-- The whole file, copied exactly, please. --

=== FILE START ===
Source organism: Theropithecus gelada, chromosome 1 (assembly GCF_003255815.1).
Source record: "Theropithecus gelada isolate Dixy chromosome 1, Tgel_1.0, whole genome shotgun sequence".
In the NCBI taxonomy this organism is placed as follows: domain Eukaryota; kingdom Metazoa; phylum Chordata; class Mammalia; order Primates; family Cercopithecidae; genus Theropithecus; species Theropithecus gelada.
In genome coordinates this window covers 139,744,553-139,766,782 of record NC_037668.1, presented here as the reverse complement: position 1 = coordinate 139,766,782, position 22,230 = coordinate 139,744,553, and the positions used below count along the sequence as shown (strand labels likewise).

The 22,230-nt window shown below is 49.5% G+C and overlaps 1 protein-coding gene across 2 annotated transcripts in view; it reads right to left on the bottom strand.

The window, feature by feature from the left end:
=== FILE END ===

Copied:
Source organism: Theropithecus gelada, chromosome 1 (assembly GCF_003255815.1).
Source record: "Theropithecus gelada isolate Dixy chromosome 1, Tgel_1.0, whole genome shotgun sequence".
In the NCBI taxonomy this organism is placed as follows: domain Eukaryota; kingdom Metazoa; phylum Chordata; class Mammalia; order Primates; family Cercopithecidae; genus Theropithecus; species Theropithecus gelada.
In genome coordinates this window covers 139,744,553-139,766,782 of record NC_037668.1, presented here as the reverse complement: position 1 = coordinate 139,766,782, position 22,230 = coordinate 139,744,553, and the positions used below count along the sequence as shown (strand labels likewise).

The 22,230-nt window shown below is 49.5% G+C and overlaps 1 protein-coding gene across 2 annotated transcripts in view; it reads right to left on the bottom strand.

The window, feature by feature from the left end: